By K.O.M. Mochabo, P.M. Kitala, P.B. Gathura, W.O. Ogara, A. Catley, E.M. Eregae, and T.D. Kaitho (2005). Tropical Animal Health and Production 37/3, 187-204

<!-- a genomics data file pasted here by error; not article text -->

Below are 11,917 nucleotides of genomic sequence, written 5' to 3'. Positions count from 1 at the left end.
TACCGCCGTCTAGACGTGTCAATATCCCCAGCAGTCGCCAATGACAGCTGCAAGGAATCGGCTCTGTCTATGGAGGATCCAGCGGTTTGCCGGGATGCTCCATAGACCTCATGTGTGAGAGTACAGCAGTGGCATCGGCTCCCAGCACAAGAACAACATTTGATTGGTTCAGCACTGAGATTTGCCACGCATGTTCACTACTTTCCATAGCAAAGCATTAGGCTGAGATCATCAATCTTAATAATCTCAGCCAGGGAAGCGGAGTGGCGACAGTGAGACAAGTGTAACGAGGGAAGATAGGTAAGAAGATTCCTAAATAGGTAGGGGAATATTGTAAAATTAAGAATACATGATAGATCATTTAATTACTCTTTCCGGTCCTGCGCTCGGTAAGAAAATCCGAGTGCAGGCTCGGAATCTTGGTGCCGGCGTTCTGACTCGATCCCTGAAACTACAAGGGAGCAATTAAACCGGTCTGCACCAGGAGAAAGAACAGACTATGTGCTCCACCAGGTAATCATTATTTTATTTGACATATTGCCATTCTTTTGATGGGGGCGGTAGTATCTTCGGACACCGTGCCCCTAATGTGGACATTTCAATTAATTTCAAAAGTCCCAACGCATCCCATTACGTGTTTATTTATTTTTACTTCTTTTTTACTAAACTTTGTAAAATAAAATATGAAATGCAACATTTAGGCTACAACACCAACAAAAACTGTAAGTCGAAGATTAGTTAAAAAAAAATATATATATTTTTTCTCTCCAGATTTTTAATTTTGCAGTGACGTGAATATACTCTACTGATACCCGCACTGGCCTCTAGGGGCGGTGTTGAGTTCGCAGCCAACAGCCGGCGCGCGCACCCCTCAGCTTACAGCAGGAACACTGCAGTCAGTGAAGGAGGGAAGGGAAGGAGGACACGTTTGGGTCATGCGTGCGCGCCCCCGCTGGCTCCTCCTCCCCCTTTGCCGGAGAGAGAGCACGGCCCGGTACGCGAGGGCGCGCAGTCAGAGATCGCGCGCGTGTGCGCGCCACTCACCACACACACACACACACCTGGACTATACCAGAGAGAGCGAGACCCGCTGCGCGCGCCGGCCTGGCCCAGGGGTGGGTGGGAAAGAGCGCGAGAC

This paper presents the results of a study conducted in Lapur Division of Turkana District, Kenya, to estimate the incidence and mortality of camel trypanosomosis using participatory methods. Four livestock camps (‘adakars’) were conveniently selected for the study. Four informant groups comprising 6 8 key persons were used for the participatory exercises. The camel diseases identified by the pastoralists in their order of importance according to annual incidence were: trypanosomosis (11.4%); mange (10.8%); tick infestation (7.9%); haemorrhagic septicaemia (7.7%); and non-specific diarrhoea (7.6%). Almost half (49.3%) of the camel population suffered from at least one disease over the previous year. The annual incidence and mortality rates of trypanosomosis were estimated at 15%, and 9.9%, in adult camels and 6.9% and 5.2%, in young camels, respectively. There was a seasonal occurrence of trypanosomosis, with most cases reported in the dry season. The prevalence levels of the disease reportedly declined from about 100%, in 1978 to an almost stable state of about 15% in 2002. This study revealed that camel trypanosomosis is still an important disease in Turkana District, exacting a heavy toll in terms of morbidity and mortality. The economic losses due to the disease were likely to have been great owing to the central role the camel plays in this arid district of Kenya.